The story of the starry-eyed youngster moving to San Francisco and into an over-priced community living space as he or she attempts to learn to code and land a top-paying job is now so common as to be cliched. However, the latest entry into the field — posted to Alternet — is of particular interest because the living space in question appears to not be some random shit-hole but rather a seemingly illegal 13-person Airbnb possibly run out of a luxury apartment complex with many nice amenities in Mission Bay.
Although the author of the post, David Garczynski, never identifies the building by name, he drops enough details into his story to easily figure out the location with a quick Google search. "The Airbnb posting did boast of access to a 24-hour gym, roof deck, and bocce courts," he writes of the ad that drew him to the rental. "The building has an indoor basketball court, an outdoor hot tub and even a rock climbing wall. The 19th-floor business lounge alone comes with a pool table, a porch, several flat-screen TVs and an enviable view of much of San Francisco."
An indoor basketball court. A rock-climbing wall. Bocce courts. A 19th-floor business lounge. These are all familiar sounding perks. However, the well-appointed life advertised by this building was far from what greeted Garczynski which we can't independently verify.
Seventeen floors below [the business lounge], I lived in an illegal Airbnb with 12 roommates split between two rooms. There were six people packed into my bedroom alone — seven, if you included the guy who lived in the closet. Three bunk beds adorned the walls, and I was fortunate enough to score a bottom bunk. Unfortunately, though, it was not the one by the window, which, with the exception of one dim lamp, was the only source of light in the room. Even at midday, the room never lit up much more than a shadowed cave.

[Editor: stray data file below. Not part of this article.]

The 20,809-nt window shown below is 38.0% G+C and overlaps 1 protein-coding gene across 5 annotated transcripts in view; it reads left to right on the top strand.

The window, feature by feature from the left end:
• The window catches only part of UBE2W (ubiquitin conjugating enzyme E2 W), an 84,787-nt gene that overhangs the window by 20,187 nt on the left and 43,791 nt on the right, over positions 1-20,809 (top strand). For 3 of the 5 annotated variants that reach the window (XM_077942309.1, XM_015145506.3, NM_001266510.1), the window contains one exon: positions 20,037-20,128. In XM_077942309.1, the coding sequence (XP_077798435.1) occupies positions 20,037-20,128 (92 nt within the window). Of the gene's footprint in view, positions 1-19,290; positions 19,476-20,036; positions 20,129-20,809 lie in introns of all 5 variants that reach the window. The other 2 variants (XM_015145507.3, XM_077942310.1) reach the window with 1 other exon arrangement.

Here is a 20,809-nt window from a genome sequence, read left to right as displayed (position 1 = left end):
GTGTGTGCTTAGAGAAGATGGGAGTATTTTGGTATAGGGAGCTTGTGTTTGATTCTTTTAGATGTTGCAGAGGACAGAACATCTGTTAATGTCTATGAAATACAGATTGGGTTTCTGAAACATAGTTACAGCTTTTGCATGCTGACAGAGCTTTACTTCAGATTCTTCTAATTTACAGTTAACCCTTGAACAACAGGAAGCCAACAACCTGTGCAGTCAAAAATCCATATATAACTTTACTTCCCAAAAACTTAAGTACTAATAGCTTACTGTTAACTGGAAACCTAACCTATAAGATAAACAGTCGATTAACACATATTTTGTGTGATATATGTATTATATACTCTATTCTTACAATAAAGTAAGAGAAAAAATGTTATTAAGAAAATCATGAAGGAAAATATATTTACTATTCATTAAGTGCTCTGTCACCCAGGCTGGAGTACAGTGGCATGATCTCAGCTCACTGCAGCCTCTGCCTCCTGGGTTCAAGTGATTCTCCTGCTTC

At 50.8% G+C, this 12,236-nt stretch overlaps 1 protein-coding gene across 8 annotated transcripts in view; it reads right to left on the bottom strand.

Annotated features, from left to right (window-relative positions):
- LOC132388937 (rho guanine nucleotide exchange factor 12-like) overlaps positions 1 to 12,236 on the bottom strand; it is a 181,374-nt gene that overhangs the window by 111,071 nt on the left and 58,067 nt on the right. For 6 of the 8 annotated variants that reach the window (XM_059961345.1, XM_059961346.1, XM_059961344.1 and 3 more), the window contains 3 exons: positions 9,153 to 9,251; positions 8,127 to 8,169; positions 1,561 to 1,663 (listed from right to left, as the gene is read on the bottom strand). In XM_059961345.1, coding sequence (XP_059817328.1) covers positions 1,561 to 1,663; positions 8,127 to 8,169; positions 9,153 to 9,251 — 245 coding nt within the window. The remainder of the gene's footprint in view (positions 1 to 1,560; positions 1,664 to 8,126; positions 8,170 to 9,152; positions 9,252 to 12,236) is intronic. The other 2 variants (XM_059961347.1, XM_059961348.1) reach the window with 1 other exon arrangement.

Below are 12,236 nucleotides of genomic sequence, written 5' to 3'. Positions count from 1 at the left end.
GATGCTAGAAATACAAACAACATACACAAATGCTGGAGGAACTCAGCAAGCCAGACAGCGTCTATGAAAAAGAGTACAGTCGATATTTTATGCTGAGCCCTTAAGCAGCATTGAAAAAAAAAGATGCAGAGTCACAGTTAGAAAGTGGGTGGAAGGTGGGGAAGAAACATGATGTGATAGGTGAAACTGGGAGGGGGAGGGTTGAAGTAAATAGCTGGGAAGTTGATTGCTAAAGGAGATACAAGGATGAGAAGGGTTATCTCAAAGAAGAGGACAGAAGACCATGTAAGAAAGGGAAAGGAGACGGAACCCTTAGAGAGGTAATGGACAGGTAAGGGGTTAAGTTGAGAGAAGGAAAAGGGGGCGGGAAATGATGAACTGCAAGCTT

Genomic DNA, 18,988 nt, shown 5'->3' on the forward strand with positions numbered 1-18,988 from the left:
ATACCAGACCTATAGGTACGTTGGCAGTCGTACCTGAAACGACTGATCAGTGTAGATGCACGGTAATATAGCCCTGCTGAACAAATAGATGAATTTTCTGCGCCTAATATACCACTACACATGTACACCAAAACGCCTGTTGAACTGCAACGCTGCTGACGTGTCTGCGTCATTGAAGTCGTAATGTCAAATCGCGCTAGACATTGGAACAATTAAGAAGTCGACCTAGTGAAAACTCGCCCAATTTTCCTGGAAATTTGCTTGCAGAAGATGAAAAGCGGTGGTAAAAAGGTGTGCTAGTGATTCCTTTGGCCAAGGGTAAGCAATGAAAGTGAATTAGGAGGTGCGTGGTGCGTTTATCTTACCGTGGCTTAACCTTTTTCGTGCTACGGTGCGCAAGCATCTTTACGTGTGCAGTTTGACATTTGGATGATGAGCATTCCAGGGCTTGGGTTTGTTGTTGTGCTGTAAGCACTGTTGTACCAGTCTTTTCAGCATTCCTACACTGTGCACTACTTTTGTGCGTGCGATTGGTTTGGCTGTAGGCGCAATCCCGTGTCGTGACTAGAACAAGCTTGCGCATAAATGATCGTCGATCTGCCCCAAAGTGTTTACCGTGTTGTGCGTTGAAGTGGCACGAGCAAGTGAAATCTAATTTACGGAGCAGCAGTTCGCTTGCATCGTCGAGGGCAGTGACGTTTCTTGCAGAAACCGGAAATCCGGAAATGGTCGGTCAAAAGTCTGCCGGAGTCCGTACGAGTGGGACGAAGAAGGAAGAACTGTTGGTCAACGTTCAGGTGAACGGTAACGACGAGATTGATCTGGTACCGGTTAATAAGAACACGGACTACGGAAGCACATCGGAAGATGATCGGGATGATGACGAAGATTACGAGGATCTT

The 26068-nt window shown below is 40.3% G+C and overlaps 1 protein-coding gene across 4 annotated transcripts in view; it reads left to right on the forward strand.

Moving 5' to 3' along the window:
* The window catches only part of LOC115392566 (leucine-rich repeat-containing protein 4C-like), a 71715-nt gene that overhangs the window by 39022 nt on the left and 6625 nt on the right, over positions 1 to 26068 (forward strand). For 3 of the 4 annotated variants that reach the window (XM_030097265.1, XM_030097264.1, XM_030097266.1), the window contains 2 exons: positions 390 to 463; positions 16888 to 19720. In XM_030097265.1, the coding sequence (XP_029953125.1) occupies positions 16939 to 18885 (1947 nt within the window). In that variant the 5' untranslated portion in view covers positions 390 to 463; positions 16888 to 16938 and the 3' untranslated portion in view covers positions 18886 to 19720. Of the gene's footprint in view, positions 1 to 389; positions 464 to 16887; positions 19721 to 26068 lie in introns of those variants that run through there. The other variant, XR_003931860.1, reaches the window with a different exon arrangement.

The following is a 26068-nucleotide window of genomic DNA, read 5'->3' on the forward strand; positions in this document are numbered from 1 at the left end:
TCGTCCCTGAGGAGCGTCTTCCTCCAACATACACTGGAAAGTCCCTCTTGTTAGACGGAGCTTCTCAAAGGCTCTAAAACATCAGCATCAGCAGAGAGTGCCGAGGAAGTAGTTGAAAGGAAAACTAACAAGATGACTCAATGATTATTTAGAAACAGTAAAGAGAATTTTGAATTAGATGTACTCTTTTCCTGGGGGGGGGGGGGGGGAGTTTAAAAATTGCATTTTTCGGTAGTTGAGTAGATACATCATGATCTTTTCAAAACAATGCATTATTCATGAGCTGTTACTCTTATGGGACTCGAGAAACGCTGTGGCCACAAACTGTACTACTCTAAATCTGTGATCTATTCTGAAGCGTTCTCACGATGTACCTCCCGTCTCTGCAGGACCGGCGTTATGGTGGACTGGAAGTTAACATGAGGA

Garczynski says he paid $1,200 a month to live in the 7-person room (presumably another six slept in another bedroom — he says it was a two-bedroom apartment), which, if the rent was split evenly, means whoever managed the Airbnb was grossing $15,600 on the hopes and dreams of those too lazy, desperate, or broke to find a decent place to live.
The most expensive two-bedroom currently listed that building's site rents for $5,725, suggesting this scam is a well-paying one.
The entire thing sounds incredibly sketchy — right down to how Garcynski and his housemates were forced to access the building all 13 of them had to share a single key, and none had access to the building's front door.
I’d have to sneak into the building every night. The only way I entered the building was by waiting until someone exited or entered, and then I’d slip through the door before it closed. From there I’d walk straight past the front desk guard and head to the bank of elevators. Despite my nerves, that part was surprisingly easy. The building caters to the young tech elite, so a backwards hat and a collegiate T-shirt practically made me invisible. When I got to my floor, I’d make sure none of the neighbors were watching, and if no one was around, I’d stand on my tiptoes and grab the communal key hidden atop the exit sign. Once the door was unlocked, I’d return the key to its perch for the next tenant to use.
This, of course, is not the first time we've seen such a scheme. It was just last December when we took a look at a totally shady Craigslist posting for a shared living space at 320 Berry Street — just one block away from this one.
As for Garcynski's roommates? Well, let's just say that much like his room's decor, they were not what he expected. "They weren’t who I thought they would be — a community of intelligent and inspiring men and women bouncing ideas back and forth," he explains. "Rather they were boys and girls, coddled by day in the security of companies that fed them, entertained them and nursed them. At home, they could barely take care of themselves."
Garcynski eventually moved out, and he makes no mention of the fate of the apartment or its unnamed managers. We can only assume that the building owners and management will be none too keen on this operation if they catch wind of it. But with numerous coder camps still operating and drawing in the hopeful, we don't imagine this will be the last time we hear a story like Garcynski's.
In his brief bio, we learn that Garcynski has lived in SF for a year, and must not have stayed long in this packed Airbnb. "In that time," in addition to these cramped quarters, he also has lived "on his cousin's couch, in two short-term subleases, and has been evicted once." The details around the eviction are not given.